Lots of reaction from Streetsblog Network members to yesterday’s big transit grant announcement. They’re thrilled in Fort Worth and Cincinnati, where the FTA distributed the maximum $25 million for new streetcar lines. They’re disappointed in D.C., where the request to fund a streetcar segment linking up with Metro lines was denied. When a billion dollars worth of requests are put forward for $130 million in grant money, not every good proposal will make it through.
A big part of the appeal of these competitive grant programs is that U.S. DOT can use them to advance specific goals, like connecting people to where the jobs are. Michael Lindenberger, a reporter for the Dallas Morning News and Streetsblog Network member, contrasts the performance measures employed by the Obama administration to discarded Bush 43-era criteria that worked against streetcar projects. He reports:
Previously, major transit projects were subjected to a rigorous cost-benefit analysis where success depended almost entirely on whether the money spent produced enough of a mobility benefit for the recipient cities. That meant that transit projects had to draw enough traffic off the crowded urban highways and onto bus and rail to justify the big price tags.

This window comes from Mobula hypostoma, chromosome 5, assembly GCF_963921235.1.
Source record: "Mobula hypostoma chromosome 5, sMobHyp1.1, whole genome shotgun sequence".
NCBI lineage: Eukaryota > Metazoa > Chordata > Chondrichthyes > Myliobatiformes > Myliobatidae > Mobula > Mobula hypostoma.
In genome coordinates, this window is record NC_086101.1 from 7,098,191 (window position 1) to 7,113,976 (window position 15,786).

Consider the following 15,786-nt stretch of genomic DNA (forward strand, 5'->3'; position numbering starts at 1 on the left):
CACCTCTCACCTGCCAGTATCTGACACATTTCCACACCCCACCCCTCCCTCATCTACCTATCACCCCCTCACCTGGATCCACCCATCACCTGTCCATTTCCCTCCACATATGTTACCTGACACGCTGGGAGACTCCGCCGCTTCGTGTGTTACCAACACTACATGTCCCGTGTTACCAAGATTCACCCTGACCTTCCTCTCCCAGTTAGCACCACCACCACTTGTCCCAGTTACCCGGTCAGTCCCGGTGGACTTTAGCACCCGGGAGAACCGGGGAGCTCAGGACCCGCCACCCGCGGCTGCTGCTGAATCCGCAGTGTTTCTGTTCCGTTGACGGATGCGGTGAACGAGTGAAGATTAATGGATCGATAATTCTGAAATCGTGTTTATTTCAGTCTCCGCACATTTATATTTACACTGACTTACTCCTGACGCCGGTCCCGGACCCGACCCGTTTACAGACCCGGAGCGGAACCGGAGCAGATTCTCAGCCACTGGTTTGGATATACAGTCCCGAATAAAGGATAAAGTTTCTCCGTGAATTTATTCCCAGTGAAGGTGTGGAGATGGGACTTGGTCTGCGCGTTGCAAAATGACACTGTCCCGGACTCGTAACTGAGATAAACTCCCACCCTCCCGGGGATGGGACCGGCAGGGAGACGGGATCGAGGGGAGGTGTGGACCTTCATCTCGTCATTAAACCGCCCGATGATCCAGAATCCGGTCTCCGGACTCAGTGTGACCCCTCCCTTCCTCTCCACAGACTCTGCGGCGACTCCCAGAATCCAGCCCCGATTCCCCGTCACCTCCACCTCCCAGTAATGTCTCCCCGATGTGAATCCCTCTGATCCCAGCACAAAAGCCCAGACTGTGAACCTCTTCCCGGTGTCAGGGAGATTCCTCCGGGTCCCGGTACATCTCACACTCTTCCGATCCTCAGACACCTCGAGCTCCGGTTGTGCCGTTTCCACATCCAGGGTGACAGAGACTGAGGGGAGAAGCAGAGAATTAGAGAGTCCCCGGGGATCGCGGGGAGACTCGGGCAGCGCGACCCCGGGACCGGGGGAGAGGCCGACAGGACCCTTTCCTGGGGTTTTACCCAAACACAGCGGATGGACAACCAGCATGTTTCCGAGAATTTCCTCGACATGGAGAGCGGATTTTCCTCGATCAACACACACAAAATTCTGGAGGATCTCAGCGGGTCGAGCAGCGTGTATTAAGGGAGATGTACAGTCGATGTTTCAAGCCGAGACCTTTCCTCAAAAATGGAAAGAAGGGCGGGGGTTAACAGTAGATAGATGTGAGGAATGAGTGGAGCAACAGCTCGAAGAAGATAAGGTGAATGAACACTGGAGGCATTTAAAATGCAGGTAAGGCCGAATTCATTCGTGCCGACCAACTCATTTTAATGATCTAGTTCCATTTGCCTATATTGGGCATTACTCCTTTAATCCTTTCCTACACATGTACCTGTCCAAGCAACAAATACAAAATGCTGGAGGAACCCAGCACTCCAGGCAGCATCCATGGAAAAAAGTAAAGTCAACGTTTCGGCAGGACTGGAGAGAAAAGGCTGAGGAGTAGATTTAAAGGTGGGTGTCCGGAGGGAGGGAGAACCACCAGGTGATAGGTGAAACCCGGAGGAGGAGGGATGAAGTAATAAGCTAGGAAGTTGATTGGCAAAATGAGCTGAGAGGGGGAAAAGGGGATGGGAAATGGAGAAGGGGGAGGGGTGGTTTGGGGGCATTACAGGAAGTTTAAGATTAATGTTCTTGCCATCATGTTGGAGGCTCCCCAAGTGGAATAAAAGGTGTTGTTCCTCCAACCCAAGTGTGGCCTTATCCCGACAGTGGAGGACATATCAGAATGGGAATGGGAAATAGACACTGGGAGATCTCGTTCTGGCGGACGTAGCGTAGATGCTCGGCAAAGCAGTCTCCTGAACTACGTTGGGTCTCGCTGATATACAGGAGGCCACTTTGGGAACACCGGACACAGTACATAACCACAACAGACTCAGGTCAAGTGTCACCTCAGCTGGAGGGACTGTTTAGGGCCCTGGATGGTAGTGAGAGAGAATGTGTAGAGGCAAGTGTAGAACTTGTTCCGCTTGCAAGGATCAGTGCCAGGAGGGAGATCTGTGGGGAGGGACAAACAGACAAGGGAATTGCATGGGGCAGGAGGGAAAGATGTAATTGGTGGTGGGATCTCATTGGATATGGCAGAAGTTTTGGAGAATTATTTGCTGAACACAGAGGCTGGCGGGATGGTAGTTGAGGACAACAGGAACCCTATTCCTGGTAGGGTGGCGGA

But a drawback of that approach was that it rules out many kinds of downtown projects, including streetcars, because they simply didn’t attract sufficient riders to make a difference to the average commute.
So the Obama Administration has given other factors a more prominent place in the transit cost-benefit analysis, and now asks whether a project would spur economic development for its host city. Would it foster land use changes that would add energy to the downtown streets? Would it boost a city’s property tax base, or create connections between existing transportation networks, such as rail lines?
These things were on my mind Thursday morning while listening to Transportation Secretary Ray LaHood shout out the praises for streetcars, bus rapid transit and other ideas. I wanted a little extra time with FTA Administrator Peter Rogoff to flesh out the details, and Rogoff kindly called me later to discuss them.
"Part of the problem before was that we couldn’t look at the economic development aspect of a (transit) project," said Rogoff, who previously was a top Senate staffer who helped write some of the key transportation legislation over the years. "We were collecting data on those things, but the crux of it was that we weren’t doing anything with it."
Elsewhere on the Network: Gateway Streets explains why replacing I-70 in downtown St. Louis with an urban boulevard won’t cause the traffic disaster Missouri DOT says it will; EcoVelo reports on a new study confirming that the health benefits of cycling outweigh the risks; and The Dirt digs up the story of a small Maryland town looking to create some seriously green streets.